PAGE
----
Mr. Flites mentioned that around 620 students stayed on campus for the remainder of the Spring semester and that he was glad to be able to continue to care for them. Unlike Ms. Spatafore, Mr. Flites’ work did not turn completely remote. He was on campus two days a week to clean and at home the remaining three days. In his own words: “We were paid to stay home in order to follow the social distancing guidelines and flatten the curve. My staff and myself were ready to come back if there was a need for it. Then for the month of March, April and May, each Building Services supervisor would only have 1/3 of his custodial staff member to clean the buildings and disinfect the high-touch points.” The custodial team did two rounds of cleaning high-touch points, such as doorknobs, elevator buttons, bathroom vanities, and stair railings, every day, once in the morning and once in the afternoon. A normal workday lasted eight hours, and any extra hours worked counted towards overtime, as did weekend work. Because of the pandemic, individual staff members were permitted to choose when they would work, the two options being to do the enhanced cleaning in two rounds or stay after for overtime. Following social distancing protocol, employees worked by rotation, with only fifteen workers at a time. As a supervisor, Mr. Flites attended Town Hall meetings over Zoom and then would relay information to other staff members as not all of the people he supervises are computer literate.
Mr. Flites found the Princeton administration to be transparent with regular staff members in a “conversation [that] never ends.” He believes that one of the best things the University did right away was give all regular workers up to fourteen “COVID-19 days,” flexible time off. Many workers, especially on the custodial team, were understandably worried about entering dorms. Still, morale among his team has been high and that they have been able to get their jobs done, he said, without feeling too at-risk. Mr. Flites also mentioned that he has appreciated the guidance from Princeton’s occupational health services about best practices for himself and the people he supervises.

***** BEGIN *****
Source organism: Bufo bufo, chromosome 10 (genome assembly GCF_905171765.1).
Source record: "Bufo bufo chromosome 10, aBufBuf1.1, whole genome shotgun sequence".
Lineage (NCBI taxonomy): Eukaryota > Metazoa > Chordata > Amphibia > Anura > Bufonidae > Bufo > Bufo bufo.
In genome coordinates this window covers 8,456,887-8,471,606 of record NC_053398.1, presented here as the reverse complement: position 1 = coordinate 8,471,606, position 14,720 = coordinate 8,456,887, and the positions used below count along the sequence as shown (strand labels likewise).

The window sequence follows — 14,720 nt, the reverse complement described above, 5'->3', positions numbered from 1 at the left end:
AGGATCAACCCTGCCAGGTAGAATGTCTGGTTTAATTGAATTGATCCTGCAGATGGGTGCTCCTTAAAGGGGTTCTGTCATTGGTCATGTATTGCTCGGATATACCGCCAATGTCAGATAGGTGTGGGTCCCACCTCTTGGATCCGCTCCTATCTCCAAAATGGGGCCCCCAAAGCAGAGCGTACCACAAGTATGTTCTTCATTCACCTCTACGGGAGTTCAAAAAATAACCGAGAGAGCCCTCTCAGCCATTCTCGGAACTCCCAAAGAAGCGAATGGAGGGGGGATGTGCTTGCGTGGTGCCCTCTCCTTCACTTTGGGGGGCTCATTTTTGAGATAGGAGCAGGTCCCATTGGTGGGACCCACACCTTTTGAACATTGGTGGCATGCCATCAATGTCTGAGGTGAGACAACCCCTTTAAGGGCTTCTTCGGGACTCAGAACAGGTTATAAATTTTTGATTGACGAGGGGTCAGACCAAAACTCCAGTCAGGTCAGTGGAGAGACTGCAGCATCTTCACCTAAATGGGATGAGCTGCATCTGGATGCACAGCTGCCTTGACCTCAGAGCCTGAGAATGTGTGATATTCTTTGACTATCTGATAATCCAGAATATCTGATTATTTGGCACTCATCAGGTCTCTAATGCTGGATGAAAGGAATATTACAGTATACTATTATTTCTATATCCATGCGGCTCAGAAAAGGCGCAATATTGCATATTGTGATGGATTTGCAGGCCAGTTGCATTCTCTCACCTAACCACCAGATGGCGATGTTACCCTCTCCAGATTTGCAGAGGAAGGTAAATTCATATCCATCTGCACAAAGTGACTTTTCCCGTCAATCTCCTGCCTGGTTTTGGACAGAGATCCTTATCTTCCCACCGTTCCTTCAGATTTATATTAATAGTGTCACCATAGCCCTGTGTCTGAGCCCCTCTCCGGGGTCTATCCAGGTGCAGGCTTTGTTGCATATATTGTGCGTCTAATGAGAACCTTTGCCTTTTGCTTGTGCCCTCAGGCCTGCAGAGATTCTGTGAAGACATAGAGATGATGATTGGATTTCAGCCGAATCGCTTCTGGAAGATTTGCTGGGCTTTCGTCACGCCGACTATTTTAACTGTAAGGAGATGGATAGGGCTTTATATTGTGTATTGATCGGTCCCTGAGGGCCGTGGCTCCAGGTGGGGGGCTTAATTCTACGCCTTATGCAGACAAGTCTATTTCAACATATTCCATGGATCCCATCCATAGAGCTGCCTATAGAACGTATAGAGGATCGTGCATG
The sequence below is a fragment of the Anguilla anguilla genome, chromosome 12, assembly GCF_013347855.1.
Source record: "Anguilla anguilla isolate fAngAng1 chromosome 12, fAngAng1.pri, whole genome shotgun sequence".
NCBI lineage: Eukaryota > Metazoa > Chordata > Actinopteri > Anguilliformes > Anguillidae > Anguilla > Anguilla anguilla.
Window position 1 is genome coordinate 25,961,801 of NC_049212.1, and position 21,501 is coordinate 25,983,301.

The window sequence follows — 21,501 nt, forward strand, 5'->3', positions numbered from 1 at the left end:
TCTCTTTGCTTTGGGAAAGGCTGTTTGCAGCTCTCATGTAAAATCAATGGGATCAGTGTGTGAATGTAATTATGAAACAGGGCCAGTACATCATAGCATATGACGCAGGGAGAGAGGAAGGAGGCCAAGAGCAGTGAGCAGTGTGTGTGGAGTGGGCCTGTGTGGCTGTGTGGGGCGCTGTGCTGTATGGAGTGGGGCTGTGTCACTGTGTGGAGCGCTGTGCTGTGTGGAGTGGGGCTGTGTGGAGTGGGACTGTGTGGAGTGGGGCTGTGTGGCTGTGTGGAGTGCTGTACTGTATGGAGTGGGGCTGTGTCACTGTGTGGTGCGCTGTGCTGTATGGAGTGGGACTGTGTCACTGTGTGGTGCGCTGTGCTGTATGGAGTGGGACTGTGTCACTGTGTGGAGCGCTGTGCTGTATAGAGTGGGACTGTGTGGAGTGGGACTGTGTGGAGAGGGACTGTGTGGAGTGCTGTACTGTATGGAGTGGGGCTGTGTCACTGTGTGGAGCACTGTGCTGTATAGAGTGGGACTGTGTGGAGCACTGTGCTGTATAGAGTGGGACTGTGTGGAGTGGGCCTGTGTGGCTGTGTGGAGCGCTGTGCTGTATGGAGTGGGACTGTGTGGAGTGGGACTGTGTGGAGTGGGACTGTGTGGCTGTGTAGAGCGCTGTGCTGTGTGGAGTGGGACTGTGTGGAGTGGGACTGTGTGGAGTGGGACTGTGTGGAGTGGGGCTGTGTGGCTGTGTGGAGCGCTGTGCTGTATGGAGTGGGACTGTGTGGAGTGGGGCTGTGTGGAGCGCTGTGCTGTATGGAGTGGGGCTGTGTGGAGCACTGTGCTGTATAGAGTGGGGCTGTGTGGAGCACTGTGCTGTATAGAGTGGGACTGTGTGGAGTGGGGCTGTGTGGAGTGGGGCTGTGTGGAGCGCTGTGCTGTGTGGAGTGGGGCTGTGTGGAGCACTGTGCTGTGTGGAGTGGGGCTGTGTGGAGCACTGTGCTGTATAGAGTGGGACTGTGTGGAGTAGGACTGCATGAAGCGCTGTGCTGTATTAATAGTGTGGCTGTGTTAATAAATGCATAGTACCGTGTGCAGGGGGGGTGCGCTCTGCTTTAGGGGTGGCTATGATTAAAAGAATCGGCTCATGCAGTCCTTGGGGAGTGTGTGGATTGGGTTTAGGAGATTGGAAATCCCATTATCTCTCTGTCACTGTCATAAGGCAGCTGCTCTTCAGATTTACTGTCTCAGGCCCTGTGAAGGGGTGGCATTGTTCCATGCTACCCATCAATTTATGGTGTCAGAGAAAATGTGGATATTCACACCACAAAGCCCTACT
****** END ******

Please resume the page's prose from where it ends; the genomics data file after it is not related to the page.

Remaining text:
These two responses may not tell the whole story, but they suggest that Princeton has done a good job of communicating with its regular staff members and making sure that the Princeton workers feel and are well taken care of.
I realized, though, that I was still missing the voices of Princeton’s temporary hourly, casual, or contracted workers, those who were likely to be the most vulnerable in the time of COVID-19. So, I reached out to Debbie Reichard, the director of the Wilson College Ceramics Studio who has worked at Princeton steadily for more than a decade. We spoke by phone on June 3rd. Ms. Reichard explained to me that as a contractor at Princeton, she is not a direct employee. Instead, she is self-employed, on her own insurance, and sends invoices to the University to be paid.
When I asked about Princeton communications, Ms. Reichard told me that she has not heard anything since the first week of the crisis when her direct supervisor told her that the Ceramics Studio would close. To my question about Princeton’s support of contracted workers like her who may not have the opportunity to work for a while, she reiterated that she has heard nothing and wondered whether the absence of communication – she received neither the campus-wide messages nor outreach materials to staff members – might be due to the fact that she does not have a Princeton University ID. She expressed frustration that she has not received any compensation under the CARES Act or from unemployment. But she does not think the University could have done things differently. She wishes that she will be able to return to campus and hopes that her role will be the same once campus reopens.
My conversation with Ms. Reichard returned me to the concerns raised by the graduate students in The Star Ledger. The substantial differences between her experience as a contracted worker at Princeton and the experiences of Ms. Spatafore and Mr. Flites as regular staff who are continuing to work underscored for me that it is Princeton’s temporary hourly, casual, and contracted workers who are currently most vulnerable and in facing most extreme hardship given the loss of their wages. I would like to know more about who comprises the category of “regular staff members” and who comprises the categories of “temporary hourly, casual, and contracted positions,” and into which of these categories, if either, the support staff of Princeton-affiliated organizations, like eating clubs fall. All of these workers deserve to resume their roles when campus reopens and Princeton should use its endowment toward the ongoing and future support of all of these members of our community.
The contrast between Ms. Reichard’s experience and the experiences of Ms. Spatafore and Mr. Flites also highlights the immense difference it makes to have a PUID. Mine seems to give me access to more information about the insecurity of temporary hourly, casual, and contracted positions at Princeton than these workers have themselves. Non-PUID holding workers would greatly benefit from more transparent communication from the Princeton administration. They deserve to be in the loop about their current and future employment, including compensation plans and health benefits.
As Professor Kruse correctly notes, supporting a university workforce is not a matter of “charity.” Princeton’s community includes all of its workers. Supporting all of them at all times, including in times of crisis, is a matter of equity and justice.